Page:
With city officials in Tower beginning to take a closer look at blight in the community, perhaps it’s time they look a little closer to home. Anyone paying attention is no doubt aware that Tower’s City Hall is in serious need of maintenance and repair.
Decorative wood siding is rotted from top-to-bottom in many cases, and the paint is either peeling or entirely missing. The rest of the building is suffering from peeling paint as well. The old wooden entrance doors are in desperate need of replacement. The curb is uneven and broken in front of city hall, which is making access more difficult for elderly residents. Perhaps most egregious was the condition of the front concrete steps, which were finally fixed after years of significant liability to the city, but the council missed a golden opportunity to fix the street gutter at the same time.
This isn’t the way to maintain a city hall, and the council must accept the responsibility for the current condition of the building.
For too long, the city has failed to maintain city hall because certain city officials are lobbying for a new one. I attend a lot of meetings at city hall and opportunities to disparage the current city offices are rarely missed by certain individuals. The litany of complaints includes having too few electrical outlets, having old and inefficient windows, high utility costs, or having council chambers that are too small.
These are all issues to be sure, and they could all be addressed for far less than the cost of building a new city hall. New windows are available for sale and could be installed. The electrical service could be upgraded and expanded, with surface-mounting of new outlets to avoid having to drill through the city hall’s concrete interior walls. The council chambers are too small, and that is a tougher issue to solve. But for the one or two meetings a year when a hot issue overfills the council chamber, the council can hold their meeting at the civic center. They’ve done it before.
What would it cost to upgrade the facilities at city hall? No one knows, because the city council has never inquired. Any suggestion to consider the issue is quickly shot down, typically because of an oft-repeated misstatement that the city faces a massive legal liability by leasing to a bar and liquor store on the building’s ground floor.
The facts on that issue say otherwise, and such inaccurate claims by public officials are inappropriate, regardless of the motivation.
As anyone who has lived in Tower a long time is well aware, the ground floor of city hall has hosted a bar and liquor store for more than half a century without it being an issue. For years, it was municipally-owned, but the city got out of the business about 30 years ago, due to the high insurance costs and limited profitability.
Since then, the city has leased the space to a private operator, thereby transferring the legal liability and high insurance costs to the leaseholder.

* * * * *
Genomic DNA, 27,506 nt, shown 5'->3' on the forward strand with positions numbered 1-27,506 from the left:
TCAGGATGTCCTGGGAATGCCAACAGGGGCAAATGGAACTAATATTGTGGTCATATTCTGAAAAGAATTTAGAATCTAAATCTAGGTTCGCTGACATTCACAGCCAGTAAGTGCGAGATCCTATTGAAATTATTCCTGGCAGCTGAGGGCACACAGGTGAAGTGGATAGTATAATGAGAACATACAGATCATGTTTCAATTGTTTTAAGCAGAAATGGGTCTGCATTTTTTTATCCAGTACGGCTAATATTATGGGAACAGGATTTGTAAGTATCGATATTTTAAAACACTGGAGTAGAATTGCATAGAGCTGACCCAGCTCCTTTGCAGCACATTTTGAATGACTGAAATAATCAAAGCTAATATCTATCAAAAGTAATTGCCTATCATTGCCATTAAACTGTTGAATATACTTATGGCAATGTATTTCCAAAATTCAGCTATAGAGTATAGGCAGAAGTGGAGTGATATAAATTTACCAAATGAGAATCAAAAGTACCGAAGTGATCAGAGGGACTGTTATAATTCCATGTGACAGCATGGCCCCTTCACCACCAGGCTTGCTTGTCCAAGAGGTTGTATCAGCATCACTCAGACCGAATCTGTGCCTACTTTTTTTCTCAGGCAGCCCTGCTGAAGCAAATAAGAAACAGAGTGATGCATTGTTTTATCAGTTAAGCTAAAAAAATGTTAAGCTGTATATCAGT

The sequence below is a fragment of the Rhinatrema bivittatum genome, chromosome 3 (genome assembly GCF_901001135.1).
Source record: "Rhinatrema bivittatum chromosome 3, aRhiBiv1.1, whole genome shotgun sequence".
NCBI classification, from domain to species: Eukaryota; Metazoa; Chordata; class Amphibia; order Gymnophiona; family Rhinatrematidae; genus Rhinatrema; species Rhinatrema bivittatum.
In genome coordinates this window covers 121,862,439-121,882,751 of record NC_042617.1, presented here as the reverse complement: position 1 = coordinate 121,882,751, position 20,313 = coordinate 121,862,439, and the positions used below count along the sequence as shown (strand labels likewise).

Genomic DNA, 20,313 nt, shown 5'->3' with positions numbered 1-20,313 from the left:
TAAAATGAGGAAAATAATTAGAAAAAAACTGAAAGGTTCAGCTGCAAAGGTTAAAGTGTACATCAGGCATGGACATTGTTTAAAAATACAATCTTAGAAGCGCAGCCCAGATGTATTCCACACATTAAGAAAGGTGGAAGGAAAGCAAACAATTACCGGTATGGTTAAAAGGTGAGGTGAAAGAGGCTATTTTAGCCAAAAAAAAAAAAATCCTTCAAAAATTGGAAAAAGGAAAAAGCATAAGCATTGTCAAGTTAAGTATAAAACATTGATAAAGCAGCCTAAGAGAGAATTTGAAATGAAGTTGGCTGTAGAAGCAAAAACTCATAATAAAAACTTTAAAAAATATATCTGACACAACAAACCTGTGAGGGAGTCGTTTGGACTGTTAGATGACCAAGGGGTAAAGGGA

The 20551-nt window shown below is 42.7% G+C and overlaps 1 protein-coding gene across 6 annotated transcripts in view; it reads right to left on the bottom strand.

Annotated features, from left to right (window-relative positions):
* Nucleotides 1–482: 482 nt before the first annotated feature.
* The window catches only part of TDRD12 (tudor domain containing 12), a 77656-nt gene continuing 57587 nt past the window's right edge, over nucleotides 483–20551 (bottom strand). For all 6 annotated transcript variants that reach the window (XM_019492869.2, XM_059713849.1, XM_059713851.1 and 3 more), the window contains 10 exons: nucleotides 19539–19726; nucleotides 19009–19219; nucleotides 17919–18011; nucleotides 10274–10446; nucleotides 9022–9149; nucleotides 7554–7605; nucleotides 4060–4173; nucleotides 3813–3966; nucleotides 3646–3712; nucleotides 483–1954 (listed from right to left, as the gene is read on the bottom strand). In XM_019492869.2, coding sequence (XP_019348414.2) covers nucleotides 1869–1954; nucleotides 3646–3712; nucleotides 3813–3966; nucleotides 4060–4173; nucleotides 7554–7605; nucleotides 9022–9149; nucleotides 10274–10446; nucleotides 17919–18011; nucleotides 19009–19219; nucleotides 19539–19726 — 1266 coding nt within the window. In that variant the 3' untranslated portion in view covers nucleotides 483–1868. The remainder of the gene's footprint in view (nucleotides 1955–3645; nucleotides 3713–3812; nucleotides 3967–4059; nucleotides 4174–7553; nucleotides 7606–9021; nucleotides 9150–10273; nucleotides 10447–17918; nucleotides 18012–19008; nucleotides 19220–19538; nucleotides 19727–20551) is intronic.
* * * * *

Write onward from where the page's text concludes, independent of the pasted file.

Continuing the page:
In the past ten years, the city has apparently had one payout on a claim from an individual who had patronized the bar and later tripped in a small depression in the adjacent city-owned parking lot, breaking her ankle. But the liability stemmed from the condition of the city-owned parking lot, not from the location of the bar inside the city hall building itself. And the city faces that kind of liability from one end of town to the other. If someone stumbles out of another bar in town and trips over a curb that the frost has heaved, or face plants on the uneven sidewalks, the city could face the same liability, particularly if the situation reflects a degree of negligence. Cities deal with these kinds of claims all the time. It comes with the territory, and the location or age of city hall makes no difference at all.
Besides, if it truly were an issue, the city could simply terminate its lease with the bar operators and find a lower risk tenant. You don’t need to move city hall.
If supporters of a new city hall want to make their case, make it on legitimate grounds. If advocates of new offices believe that heating costs are too high in the current city hall, have an energy audit done to look at ways to address the problem and explore the cost-benefit of possible solutions. In doing so, the council will actually have facts to work with, not exaggerations or misleading claims. At the same time, determine whether city hall replacement is a critical need, versus a want, and prioritize accordingly. By neglecting to gather such facts and perspective, the council is operating in the dark— and that rarely leads to sound decision-making.
It could be that once the council has examined all of the relevant information that it will decide it makes sense to build a new city hall, for legitimate reasons. If so, then it will have greater confidence in its decision, along with a valid case to make to city taxpayers who would ultimately pay for it. Until the city has the facts, however, any decision on a city hall is premature.
But please don’t mistake this as a call for inaction. The council’s unwillingness to undertake basic maintenance of city hall is embarrassing, and certainly doesn’t reflect well on a community that is currently seeking to enhance its Main Street and address blight. That city hall is now part of the community’s blight problem should prompt the council to act. At a minimum, it’s time to start maintaining the building again— that’s a basic responsibility. Once that’s done, the city council can weigh the merits of a new facility versus renovating, or simply living, with the existing city hall. One thing’s for sure— simply doing nothing is no longer an option.